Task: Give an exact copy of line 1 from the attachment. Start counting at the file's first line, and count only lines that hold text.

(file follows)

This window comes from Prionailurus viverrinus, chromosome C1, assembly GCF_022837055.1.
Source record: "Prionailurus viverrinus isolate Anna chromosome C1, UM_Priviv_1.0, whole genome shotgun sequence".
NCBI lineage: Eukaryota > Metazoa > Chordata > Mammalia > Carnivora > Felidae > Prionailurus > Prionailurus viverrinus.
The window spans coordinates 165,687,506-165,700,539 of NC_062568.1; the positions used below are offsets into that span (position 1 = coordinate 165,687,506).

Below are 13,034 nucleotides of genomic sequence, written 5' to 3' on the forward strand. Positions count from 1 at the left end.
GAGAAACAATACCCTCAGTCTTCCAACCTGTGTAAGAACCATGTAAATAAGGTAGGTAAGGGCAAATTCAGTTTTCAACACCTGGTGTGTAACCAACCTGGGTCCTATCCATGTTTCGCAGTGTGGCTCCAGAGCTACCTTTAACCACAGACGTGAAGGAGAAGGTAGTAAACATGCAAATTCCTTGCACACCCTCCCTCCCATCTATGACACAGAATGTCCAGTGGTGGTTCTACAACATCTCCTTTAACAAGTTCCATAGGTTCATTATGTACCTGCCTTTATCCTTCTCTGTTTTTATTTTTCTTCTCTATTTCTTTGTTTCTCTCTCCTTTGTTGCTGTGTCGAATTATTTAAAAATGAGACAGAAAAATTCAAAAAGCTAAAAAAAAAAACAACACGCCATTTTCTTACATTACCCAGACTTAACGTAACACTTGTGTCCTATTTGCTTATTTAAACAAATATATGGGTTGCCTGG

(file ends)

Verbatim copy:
This window comes from Prionailurus viverrinus, chromosome C1, assembly GCF_022837055.1.